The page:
Condo Board Found Liable to Prospective Buyer in Broken Deal
Can a condo board ever end up liable to the prospective buyer of a unit after the deal didn’t go through? It apparently could in New York.
A state court there allowed such a lawsuit to proceed against a board that didn’t exercise its right of first refusal but allegedly also didn’t provide a document that was required for the buyer’s loan to close.
The buyer, who has young children, alleged that the president of the board owns and lives in the unit directly below the unit she wanted to purchase and that he didn’t want children living above him.
She also asserted that he didn’t want a sale for the price that she had negotiated because it would appear on the public record and reduce the value of other units in the community. The contract was subject to short sale approval by the bank holding the first lien on the unit; the short sale had been approved by the seller’s bank.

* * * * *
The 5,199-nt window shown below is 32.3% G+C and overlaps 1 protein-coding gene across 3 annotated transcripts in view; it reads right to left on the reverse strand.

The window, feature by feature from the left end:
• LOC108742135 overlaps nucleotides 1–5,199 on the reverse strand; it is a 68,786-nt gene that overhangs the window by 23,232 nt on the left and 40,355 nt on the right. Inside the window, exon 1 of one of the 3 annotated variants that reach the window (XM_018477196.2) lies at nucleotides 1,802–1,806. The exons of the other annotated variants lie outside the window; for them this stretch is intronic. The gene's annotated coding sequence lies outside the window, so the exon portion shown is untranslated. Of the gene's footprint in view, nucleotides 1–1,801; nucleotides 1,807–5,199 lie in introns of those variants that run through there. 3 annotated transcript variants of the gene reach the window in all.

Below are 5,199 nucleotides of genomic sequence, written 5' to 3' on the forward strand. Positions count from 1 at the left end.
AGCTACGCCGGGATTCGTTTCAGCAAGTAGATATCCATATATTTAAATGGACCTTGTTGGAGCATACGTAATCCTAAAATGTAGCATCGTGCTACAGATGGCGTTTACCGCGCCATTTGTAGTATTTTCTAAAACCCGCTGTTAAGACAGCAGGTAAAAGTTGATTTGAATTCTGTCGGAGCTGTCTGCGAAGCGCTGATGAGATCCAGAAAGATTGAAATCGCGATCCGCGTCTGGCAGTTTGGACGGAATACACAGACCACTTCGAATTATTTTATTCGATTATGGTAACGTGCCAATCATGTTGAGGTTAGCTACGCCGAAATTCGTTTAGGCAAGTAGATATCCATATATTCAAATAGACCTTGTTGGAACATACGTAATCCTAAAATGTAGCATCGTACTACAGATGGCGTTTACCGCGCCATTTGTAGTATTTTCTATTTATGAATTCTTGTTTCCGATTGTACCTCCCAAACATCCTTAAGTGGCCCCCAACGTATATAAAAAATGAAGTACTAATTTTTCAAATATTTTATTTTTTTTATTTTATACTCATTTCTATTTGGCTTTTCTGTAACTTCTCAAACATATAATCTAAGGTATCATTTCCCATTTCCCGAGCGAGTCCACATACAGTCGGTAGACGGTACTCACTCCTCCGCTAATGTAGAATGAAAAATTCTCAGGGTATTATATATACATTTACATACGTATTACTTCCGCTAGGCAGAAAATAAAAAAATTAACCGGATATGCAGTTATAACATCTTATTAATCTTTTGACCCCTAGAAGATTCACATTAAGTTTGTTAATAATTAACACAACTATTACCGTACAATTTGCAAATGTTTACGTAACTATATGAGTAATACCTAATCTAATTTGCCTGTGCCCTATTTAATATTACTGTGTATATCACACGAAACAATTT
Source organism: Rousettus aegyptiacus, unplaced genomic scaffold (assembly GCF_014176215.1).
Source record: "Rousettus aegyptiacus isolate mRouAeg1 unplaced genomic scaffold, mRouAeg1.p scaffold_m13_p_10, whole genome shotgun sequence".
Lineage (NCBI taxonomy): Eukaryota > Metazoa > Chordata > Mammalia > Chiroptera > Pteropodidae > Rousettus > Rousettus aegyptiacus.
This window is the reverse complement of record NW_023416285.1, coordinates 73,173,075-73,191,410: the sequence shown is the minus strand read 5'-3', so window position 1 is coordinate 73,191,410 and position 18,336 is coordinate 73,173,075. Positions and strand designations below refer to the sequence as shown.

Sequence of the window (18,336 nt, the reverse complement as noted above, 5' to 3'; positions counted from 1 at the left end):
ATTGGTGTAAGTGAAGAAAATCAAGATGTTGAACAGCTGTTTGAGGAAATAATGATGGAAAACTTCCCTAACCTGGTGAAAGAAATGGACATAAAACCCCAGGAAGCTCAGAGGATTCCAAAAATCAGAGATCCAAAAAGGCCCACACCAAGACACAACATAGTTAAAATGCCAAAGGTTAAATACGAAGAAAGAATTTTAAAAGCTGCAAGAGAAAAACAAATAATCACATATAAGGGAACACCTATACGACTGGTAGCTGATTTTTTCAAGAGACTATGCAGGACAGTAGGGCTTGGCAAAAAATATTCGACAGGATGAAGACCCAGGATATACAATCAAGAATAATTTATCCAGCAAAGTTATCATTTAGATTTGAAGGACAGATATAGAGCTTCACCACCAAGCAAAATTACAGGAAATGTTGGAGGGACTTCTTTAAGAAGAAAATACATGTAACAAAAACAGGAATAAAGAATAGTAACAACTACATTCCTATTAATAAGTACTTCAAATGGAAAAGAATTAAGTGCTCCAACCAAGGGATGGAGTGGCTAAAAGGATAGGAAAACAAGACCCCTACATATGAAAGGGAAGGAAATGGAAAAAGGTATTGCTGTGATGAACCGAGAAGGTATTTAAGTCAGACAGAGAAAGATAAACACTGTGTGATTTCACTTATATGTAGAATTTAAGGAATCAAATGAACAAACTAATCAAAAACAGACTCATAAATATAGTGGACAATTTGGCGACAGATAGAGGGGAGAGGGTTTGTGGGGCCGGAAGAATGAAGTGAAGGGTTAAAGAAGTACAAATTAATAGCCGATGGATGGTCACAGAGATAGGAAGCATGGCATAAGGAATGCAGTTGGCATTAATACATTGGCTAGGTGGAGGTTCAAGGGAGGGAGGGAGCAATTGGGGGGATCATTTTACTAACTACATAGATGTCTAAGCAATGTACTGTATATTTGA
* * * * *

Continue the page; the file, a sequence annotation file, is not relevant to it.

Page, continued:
Specifically, the buyer alleged that the board didn’t choose to exercise its right of first refusal on the unit — but wouldn’t provide the document it ordinarily provides that states the board wasn’t exercising that right. Without this document, the buyer’s mortgage bank refused to close.
As a result of the delay, the buyer claimed, the holder of the second lien on the unit foreclosed. The unit was sold at auction two months after the buyer was supposed to close.
Learn the full details of the case, including why the court’s ruling could be considered somewhat alarming: